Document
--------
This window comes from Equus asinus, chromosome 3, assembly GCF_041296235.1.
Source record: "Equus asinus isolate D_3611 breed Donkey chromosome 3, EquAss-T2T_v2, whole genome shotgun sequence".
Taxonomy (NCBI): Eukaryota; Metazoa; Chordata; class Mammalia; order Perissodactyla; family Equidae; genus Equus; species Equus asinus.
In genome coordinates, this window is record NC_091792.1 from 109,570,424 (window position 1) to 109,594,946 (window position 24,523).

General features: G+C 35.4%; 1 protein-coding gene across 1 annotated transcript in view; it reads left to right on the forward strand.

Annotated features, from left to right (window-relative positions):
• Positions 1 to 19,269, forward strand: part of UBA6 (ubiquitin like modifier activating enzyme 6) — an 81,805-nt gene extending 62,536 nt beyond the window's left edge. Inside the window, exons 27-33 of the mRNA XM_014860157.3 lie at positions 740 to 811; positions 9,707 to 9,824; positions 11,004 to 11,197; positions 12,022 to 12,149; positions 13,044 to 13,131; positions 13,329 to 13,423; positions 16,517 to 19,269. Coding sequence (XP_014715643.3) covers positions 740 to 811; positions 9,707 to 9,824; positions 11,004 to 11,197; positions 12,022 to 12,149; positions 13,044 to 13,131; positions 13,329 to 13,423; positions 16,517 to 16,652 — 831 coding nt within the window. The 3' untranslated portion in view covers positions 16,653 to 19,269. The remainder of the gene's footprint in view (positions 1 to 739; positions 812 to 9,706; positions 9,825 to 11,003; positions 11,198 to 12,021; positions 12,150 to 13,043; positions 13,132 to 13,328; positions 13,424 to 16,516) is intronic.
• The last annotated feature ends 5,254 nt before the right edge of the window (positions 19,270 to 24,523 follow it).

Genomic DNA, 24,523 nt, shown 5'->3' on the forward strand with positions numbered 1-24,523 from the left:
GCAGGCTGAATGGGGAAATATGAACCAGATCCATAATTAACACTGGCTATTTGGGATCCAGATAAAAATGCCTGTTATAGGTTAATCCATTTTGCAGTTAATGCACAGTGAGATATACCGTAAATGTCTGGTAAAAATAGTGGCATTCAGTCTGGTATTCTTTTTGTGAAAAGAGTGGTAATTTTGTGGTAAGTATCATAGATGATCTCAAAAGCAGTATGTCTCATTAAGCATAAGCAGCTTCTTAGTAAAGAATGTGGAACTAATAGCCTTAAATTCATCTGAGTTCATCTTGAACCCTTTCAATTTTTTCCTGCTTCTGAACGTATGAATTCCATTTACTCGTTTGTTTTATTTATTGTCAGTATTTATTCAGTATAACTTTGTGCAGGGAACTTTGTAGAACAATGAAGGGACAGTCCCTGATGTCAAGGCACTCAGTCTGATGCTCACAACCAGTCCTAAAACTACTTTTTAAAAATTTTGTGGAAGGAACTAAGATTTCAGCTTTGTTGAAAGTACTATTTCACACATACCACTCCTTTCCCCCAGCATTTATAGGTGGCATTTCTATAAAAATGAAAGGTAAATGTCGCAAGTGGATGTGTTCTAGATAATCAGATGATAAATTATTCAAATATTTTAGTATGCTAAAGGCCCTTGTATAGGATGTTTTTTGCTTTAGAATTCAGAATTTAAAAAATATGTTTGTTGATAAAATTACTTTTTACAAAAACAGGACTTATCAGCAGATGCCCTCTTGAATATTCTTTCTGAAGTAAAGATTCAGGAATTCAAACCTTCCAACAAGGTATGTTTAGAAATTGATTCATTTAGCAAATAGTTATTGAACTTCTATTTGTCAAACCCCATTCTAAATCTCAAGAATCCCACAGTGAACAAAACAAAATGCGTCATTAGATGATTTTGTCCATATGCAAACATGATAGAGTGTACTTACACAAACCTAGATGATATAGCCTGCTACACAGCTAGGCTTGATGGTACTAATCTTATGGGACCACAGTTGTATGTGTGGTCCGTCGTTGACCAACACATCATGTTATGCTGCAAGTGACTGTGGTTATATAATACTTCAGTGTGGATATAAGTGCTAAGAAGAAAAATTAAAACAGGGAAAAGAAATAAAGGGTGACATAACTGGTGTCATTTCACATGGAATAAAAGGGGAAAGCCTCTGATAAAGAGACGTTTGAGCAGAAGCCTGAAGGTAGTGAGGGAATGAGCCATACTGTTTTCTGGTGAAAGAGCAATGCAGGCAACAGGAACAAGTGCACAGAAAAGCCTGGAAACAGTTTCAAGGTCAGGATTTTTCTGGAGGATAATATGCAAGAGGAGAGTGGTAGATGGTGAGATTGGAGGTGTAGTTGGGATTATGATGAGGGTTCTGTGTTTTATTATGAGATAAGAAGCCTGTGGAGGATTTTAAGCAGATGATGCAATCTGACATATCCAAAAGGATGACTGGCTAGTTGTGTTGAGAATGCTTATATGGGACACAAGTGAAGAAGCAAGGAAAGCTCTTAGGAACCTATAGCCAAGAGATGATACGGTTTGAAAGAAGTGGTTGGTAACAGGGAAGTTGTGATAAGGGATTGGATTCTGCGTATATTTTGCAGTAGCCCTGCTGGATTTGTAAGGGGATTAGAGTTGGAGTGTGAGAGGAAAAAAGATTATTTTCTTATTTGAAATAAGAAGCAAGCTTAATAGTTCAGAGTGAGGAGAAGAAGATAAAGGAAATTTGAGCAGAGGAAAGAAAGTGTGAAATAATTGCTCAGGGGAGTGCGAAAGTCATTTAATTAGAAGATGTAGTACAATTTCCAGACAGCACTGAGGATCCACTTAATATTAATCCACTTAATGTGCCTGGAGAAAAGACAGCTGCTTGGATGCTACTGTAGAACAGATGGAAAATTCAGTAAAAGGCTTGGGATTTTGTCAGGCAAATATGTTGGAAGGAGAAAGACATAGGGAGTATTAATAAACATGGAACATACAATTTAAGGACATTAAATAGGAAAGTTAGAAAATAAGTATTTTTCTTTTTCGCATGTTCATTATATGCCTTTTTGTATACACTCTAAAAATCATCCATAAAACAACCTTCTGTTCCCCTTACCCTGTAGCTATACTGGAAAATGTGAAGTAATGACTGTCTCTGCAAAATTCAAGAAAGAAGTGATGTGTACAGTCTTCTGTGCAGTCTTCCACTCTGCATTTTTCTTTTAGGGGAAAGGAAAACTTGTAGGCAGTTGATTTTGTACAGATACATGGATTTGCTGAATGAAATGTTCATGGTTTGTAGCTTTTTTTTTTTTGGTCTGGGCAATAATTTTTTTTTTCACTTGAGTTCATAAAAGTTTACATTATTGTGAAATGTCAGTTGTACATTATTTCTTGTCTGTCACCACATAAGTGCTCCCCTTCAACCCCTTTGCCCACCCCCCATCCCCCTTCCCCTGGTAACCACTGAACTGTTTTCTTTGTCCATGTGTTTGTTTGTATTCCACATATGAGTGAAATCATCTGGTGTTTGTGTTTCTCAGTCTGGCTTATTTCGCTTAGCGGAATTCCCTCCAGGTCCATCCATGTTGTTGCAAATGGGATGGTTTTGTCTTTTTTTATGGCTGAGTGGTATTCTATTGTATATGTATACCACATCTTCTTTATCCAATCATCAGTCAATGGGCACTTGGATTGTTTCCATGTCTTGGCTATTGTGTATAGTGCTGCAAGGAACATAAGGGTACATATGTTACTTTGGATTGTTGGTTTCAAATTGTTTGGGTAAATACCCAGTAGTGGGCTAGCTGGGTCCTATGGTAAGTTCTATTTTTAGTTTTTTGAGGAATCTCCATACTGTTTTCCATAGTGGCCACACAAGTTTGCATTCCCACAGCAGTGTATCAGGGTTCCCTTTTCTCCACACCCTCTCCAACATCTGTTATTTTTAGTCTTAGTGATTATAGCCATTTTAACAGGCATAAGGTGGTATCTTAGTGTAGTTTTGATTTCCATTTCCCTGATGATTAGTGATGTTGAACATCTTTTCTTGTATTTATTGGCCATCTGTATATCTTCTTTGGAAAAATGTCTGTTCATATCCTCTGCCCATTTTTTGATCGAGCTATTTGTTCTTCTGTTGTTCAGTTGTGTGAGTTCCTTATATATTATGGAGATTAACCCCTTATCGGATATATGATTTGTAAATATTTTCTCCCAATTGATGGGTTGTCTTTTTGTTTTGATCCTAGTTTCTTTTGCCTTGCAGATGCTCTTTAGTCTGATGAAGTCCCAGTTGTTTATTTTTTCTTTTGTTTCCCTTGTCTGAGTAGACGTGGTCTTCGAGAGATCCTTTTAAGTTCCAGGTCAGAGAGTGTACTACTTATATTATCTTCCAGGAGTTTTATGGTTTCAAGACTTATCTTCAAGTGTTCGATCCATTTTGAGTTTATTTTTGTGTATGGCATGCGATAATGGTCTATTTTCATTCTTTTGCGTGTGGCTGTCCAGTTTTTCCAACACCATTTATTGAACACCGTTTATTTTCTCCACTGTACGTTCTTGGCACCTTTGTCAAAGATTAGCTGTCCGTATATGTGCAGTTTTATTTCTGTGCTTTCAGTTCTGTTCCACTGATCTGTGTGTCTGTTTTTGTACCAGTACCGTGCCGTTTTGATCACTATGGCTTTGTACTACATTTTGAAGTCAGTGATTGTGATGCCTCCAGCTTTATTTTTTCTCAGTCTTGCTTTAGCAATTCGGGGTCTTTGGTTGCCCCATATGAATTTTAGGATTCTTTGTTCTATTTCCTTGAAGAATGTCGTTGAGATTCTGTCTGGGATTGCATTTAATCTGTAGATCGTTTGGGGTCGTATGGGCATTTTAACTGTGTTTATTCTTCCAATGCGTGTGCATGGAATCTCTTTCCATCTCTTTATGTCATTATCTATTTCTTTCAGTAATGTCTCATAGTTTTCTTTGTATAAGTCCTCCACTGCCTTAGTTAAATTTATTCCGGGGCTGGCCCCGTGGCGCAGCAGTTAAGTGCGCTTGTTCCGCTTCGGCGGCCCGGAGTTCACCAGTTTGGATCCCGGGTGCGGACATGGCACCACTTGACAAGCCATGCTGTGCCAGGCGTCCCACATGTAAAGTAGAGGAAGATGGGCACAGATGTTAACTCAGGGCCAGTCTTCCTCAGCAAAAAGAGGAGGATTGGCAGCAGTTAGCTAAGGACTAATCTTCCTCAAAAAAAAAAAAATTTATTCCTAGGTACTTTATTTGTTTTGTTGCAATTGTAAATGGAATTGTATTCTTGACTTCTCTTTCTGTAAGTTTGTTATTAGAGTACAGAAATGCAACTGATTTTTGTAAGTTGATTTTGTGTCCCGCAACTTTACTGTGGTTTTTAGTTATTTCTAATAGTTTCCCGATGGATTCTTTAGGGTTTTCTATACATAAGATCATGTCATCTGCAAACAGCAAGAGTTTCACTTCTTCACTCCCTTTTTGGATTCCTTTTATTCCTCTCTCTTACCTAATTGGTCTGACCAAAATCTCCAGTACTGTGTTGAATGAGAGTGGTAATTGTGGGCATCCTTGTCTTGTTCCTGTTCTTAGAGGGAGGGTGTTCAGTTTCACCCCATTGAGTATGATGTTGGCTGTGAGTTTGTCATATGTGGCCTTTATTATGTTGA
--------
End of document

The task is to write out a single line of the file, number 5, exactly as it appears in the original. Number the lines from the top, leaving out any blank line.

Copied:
General features: G+C 35.4%; 1 protein-coding gene across 1 annotated transcript in view; it reads left to right on the forward strand.